THERE is just no escaping the International Federation of Association Football's (Fifa) suspension on the Sultanate.
On Monday, the Under-18 team from the Co-Curriculum Department returned from Mokpo, South Korea, without even setting a foot in the Asian Schools Under-18 Football Championship.
It turned out that the Sultanate was barred from competing after Fifa sent a letter to the Korea Football Association (KFA), according to head coach Liew Chuan Fue.
"Actually the tournament had been organised for schools. However since all football competitions in South Korea, even those organised by schools, are sanctioned by the KFA, we were unable to participate," Liew told The Brunei Times.
Since KFA is a member of Fifa, it has to abide by the decision made by its parent body.
"We only knew of the decision a day after we arrived, in a meeting between the head delegations of the respective participating teams," said the head coach.
Brunei has been suspended by world governing body Fifa since Nov 2008 for 'government interference'.
The Football Association of Brunei Darussalam (Bafa) was disbanded by the Registrar of Societies (RoS) for failing to hold annual general meetings (AGM) and submitting annual reports, leading to the Fifa ban.
Expulsion from world football was on the cards but Fifa's Executive Committee agreed to maintain the country's suspension when they met prior to the World Cup in June.
Football Federation of Brunei Darussalam (FFBD) took over control of local football in Dec 2008 but are not recognised by Fifa.
Despite the setback, the outing to Mokpo was not for naught for the 20 young football players.
Though the KFA barred the Sultanate's participation in the Championship, a number of friendlies was set up for the spirit of competition.
The Co-curriculum Department team was put to the test in seven matches four against teams that competed in the Under-18 Football Championship and three against local football academies.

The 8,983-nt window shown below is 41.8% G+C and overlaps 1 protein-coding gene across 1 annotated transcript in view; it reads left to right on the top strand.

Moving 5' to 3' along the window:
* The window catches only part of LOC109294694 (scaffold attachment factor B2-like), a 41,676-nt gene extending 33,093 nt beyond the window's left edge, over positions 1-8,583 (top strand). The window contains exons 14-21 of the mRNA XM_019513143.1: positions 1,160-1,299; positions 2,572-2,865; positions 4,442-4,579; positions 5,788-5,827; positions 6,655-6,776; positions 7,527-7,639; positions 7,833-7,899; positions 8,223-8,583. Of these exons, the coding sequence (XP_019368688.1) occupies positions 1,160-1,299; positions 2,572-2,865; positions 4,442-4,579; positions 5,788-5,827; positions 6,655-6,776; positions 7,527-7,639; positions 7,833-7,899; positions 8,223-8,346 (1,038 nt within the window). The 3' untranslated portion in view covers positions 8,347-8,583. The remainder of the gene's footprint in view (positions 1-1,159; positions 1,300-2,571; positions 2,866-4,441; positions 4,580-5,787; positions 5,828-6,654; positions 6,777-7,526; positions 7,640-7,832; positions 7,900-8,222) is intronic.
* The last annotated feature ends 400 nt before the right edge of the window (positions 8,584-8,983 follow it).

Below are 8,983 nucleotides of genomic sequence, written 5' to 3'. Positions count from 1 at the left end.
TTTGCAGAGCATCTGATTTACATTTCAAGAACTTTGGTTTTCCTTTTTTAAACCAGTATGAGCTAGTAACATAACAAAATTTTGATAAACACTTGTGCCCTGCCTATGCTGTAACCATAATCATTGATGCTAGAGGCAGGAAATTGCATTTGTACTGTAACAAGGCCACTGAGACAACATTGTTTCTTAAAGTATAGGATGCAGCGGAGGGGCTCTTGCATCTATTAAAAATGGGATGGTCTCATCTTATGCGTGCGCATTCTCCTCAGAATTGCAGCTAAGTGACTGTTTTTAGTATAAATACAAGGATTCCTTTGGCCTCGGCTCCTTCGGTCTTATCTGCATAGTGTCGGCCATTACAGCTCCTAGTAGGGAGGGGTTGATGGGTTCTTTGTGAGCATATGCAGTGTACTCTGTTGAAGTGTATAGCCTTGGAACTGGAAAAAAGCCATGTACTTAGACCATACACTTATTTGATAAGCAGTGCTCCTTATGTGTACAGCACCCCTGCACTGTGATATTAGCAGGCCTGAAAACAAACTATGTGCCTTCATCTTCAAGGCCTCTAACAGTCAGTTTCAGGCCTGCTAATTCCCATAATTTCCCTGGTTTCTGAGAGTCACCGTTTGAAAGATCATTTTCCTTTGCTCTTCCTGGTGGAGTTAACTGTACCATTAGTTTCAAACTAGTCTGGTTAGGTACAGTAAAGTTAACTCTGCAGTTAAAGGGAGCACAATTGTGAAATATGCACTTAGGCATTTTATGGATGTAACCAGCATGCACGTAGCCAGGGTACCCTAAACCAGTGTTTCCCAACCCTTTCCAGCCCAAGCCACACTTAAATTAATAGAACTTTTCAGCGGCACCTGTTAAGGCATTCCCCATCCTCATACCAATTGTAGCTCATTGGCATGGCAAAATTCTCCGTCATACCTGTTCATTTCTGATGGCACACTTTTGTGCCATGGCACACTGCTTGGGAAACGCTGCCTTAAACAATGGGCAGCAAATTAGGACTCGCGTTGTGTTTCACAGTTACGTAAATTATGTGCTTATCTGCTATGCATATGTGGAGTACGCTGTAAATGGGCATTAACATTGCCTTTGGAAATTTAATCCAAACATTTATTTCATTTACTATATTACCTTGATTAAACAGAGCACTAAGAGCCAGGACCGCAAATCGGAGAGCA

Even at the high school level, South Korea proved itself to be a football powerhouse in Asia.
Brunei were unable to reply against the hosts and Chungang High School, suffering a crushing 0-7 and 0-4 defeat respectively.
Those were, however, the only losses for the team who went on to record positive results from the other five matches: the Philippines (6-2), Mokpo High School (3-2), Tianjin High School (2-1), Macau (3-0) and Vietnam (5-3).
The results will be encouraging for the Co-Curriculum Department's next tournament slated for November, the Asean Schools Under-15 football tournament in Yogyakarta, Indonesia.
For those that worry the competition might end up the same way for the Sultanate as in Mokpo can rest easily.
"The situation before only applies to South Korea. We will be able to play in Indonesia. It will be a good preparation, before we host the tournament next year," said Liew, who will also coach the Under-15 team.
It is certainly good news that the Sultanate can compete in the Under-15 edition, but what of the Under-18 players who had dedicated months of training for the competition.
Made up by a majority of the Brunei Youth Team (Under-16) players, they are solely set up to represent Brunei on the international stage.
However as long as the suspension by Fifa is imposed, Brunei's participation in international football will always be restricted.
This shows the gravity of the situation surrounding Brunei football at the moment.
In the tournament proper, Thailand topped South Korea 3-1 in the final to emerge as champions last Friday. Iran won 3-0 in the third-place playoff against Malaysia.
The Brunei Times
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